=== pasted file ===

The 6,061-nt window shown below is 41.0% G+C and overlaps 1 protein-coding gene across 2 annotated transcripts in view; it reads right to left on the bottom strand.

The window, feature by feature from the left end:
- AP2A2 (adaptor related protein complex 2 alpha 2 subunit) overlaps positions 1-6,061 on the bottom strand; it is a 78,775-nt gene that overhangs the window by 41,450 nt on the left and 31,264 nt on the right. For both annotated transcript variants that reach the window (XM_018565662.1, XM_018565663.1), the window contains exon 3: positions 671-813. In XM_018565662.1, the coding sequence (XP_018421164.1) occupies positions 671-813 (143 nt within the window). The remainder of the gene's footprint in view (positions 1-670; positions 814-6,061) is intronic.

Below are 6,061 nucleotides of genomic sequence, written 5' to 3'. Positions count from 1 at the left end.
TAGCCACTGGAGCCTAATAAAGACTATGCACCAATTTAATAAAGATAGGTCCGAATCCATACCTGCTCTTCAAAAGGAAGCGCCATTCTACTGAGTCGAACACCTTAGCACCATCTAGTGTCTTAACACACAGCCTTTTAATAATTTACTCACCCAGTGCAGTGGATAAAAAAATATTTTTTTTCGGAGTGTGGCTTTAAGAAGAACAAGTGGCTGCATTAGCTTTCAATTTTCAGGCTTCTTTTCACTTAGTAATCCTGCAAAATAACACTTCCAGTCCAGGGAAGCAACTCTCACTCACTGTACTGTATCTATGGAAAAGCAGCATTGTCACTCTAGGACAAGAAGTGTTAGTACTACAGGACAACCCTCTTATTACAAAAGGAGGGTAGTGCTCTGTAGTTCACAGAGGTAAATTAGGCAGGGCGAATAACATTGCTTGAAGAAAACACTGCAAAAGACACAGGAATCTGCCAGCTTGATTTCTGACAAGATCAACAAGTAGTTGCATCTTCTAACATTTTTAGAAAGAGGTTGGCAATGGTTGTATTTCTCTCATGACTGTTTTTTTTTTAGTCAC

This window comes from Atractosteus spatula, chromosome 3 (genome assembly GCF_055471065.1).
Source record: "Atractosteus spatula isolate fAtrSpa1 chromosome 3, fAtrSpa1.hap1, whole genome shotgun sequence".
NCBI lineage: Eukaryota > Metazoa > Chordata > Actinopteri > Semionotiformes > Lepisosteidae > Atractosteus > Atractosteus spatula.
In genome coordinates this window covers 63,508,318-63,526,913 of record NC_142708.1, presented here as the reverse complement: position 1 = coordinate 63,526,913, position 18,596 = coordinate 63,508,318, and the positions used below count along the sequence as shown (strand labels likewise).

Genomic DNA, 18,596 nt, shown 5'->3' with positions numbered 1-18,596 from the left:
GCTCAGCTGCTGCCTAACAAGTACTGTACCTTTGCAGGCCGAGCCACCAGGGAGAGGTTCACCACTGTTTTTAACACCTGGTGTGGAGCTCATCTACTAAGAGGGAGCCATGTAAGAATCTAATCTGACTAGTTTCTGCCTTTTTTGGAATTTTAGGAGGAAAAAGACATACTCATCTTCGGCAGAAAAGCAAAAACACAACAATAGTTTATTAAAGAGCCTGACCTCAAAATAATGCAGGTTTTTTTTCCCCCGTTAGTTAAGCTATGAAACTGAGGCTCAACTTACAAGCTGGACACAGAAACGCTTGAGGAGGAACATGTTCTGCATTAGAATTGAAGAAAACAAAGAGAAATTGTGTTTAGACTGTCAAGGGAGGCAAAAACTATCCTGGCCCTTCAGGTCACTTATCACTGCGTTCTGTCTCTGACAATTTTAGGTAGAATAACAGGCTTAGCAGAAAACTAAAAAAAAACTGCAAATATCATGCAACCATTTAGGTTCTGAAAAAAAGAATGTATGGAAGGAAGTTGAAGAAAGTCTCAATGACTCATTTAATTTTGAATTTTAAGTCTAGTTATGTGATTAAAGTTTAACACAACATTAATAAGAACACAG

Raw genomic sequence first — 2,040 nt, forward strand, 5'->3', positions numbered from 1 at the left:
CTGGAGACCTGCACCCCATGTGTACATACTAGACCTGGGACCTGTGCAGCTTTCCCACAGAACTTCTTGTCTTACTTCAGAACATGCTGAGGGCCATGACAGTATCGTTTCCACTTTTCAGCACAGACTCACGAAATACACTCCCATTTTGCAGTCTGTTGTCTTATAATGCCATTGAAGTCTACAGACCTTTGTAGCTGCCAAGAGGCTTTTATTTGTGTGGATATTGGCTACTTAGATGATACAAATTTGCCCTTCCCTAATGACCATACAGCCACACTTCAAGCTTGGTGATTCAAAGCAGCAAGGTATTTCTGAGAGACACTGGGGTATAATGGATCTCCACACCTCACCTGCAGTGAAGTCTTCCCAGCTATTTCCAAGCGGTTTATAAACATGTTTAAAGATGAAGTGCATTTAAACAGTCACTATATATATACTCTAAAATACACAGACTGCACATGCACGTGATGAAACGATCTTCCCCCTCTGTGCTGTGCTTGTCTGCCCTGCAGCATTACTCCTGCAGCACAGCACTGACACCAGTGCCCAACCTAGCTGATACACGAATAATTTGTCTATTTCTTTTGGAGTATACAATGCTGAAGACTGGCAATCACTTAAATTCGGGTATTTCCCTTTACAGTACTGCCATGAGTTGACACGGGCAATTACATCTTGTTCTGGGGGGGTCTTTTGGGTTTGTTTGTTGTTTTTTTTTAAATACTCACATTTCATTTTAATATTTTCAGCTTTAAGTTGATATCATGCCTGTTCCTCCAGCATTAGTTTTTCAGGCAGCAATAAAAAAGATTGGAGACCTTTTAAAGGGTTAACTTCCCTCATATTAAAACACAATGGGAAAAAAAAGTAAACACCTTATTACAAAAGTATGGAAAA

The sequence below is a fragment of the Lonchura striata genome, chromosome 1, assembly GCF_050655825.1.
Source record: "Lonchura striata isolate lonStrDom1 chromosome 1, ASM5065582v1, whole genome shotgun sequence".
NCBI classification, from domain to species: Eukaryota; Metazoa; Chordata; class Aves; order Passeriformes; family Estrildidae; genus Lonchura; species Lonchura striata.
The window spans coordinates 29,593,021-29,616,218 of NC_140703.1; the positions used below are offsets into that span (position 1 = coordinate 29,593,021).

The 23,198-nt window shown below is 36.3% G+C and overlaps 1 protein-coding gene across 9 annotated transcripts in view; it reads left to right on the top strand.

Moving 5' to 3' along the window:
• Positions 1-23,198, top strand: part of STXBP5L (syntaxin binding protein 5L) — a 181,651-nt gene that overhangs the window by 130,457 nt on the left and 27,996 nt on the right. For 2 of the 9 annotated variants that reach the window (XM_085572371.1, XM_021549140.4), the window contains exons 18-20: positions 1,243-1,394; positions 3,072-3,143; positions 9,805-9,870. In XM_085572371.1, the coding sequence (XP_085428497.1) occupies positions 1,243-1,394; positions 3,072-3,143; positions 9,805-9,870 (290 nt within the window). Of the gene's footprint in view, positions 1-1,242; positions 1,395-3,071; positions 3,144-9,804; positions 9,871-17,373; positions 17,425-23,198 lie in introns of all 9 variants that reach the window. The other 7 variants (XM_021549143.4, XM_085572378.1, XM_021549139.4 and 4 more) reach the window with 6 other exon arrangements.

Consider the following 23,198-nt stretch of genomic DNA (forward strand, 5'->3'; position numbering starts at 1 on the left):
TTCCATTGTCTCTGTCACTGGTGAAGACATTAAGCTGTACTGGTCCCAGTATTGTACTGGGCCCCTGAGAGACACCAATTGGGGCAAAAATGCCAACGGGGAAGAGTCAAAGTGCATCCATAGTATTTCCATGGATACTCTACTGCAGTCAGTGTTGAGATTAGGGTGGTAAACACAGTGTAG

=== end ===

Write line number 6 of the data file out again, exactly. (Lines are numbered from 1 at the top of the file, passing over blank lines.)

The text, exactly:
This window comes from Atractosteus spatula, chromosome 3 (genome assembly GCF_055471065.1).